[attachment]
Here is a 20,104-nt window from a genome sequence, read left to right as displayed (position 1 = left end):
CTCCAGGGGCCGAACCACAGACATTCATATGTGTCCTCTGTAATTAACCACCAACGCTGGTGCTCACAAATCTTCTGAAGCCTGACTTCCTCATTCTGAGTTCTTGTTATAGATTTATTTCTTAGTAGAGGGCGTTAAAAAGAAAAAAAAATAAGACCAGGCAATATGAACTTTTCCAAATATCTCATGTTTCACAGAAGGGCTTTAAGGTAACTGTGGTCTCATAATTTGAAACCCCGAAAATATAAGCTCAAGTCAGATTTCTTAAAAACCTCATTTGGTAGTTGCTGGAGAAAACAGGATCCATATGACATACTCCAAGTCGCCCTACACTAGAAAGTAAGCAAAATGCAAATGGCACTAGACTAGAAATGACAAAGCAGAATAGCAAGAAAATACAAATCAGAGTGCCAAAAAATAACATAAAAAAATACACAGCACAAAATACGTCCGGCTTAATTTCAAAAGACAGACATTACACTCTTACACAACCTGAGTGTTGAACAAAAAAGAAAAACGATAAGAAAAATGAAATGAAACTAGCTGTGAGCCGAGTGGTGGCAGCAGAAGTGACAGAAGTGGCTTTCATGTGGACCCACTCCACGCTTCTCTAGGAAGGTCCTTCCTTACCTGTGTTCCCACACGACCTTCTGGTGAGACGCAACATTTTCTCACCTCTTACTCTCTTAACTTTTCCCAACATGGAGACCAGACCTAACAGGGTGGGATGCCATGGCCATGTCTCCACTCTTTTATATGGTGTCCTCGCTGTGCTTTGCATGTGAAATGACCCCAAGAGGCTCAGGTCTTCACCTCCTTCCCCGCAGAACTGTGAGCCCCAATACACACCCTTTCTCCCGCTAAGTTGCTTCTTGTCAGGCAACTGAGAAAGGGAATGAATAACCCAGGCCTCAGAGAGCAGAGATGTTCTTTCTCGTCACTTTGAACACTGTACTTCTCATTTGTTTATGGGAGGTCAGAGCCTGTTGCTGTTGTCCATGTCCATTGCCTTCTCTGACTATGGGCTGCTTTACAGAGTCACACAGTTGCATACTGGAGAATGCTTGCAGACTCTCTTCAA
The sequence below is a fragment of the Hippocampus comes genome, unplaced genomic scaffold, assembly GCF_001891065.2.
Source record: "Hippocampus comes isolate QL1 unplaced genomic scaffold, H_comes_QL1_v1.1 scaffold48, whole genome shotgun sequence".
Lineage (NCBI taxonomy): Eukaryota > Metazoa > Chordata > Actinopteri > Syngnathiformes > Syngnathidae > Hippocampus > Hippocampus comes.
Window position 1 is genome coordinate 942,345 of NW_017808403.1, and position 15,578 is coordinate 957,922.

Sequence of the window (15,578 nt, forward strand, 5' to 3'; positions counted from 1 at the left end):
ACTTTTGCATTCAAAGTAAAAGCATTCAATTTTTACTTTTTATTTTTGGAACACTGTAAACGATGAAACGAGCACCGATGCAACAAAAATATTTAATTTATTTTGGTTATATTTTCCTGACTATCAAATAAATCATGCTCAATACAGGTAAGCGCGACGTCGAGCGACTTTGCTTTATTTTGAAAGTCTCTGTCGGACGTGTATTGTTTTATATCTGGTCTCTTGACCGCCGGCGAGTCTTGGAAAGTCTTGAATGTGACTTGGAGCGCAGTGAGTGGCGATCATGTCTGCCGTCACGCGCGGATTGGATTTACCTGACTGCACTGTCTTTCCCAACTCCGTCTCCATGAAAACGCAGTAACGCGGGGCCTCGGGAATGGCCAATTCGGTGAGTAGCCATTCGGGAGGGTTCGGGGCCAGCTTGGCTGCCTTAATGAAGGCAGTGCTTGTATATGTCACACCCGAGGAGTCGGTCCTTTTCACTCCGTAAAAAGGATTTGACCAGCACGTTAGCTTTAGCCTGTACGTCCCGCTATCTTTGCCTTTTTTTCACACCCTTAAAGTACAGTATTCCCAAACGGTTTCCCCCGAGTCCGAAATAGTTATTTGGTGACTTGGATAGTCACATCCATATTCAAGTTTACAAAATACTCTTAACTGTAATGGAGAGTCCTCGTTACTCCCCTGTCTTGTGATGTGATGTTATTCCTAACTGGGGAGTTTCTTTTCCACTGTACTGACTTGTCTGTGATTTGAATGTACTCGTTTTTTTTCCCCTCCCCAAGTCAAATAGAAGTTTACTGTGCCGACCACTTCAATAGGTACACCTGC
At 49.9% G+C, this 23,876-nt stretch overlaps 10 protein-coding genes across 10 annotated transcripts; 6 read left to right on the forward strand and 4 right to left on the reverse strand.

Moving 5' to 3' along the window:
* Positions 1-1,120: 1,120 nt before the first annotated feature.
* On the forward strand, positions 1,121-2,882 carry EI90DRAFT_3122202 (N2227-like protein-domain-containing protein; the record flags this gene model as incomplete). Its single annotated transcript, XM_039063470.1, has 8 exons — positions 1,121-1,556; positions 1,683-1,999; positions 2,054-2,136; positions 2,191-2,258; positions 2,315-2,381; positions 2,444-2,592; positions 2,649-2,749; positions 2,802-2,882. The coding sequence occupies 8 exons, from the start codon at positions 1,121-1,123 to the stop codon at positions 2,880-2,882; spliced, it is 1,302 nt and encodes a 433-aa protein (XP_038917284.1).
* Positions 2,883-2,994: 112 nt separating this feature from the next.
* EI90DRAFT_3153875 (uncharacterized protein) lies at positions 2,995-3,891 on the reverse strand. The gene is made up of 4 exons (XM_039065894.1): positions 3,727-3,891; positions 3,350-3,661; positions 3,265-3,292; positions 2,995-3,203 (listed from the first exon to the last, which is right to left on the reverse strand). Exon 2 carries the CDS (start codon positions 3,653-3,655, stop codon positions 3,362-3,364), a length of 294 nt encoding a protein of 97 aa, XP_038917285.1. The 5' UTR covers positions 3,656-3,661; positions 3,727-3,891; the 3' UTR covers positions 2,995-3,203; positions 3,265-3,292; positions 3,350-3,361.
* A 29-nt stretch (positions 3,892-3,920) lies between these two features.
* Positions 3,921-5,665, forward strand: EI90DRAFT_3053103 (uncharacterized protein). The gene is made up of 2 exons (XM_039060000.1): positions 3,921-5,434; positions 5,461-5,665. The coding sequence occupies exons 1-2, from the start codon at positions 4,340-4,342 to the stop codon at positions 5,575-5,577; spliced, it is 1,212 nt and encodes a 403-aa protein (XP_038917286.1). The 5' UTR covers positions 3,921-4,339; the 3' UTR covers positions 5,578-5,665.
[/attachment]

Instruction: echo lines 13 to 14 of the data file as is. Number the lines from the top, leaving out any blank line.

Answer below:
* Positions 2,883-2,994: 112 nt separating this feature from the next.
* EI90DRAFT_3153875 (uncharacterized protein) lies at positions 2,995-3,891 on the reverse strand. The gene is made up of 4 exons (XM_039065894.1): positions 3,727-3,891; positions 3,350-3,661; positions 3,265-3,292; positions 2,995-3,203 (listed from the first exon to the last, which is right to left on the reverse strand). Exon 2 carries the CDS (start codon positions 3,653-3,655, stop codon positions 3,362-3,364), a length of 294 nt encoding a protein of 97 aa, XP_038917285.1. The 5' UTR covers positions 3,656-3,661; positions 3,727-3,891; the 3' UTR covers positions 2,995-3,203; positions 3,265-3,292; positions 3,350-3,361.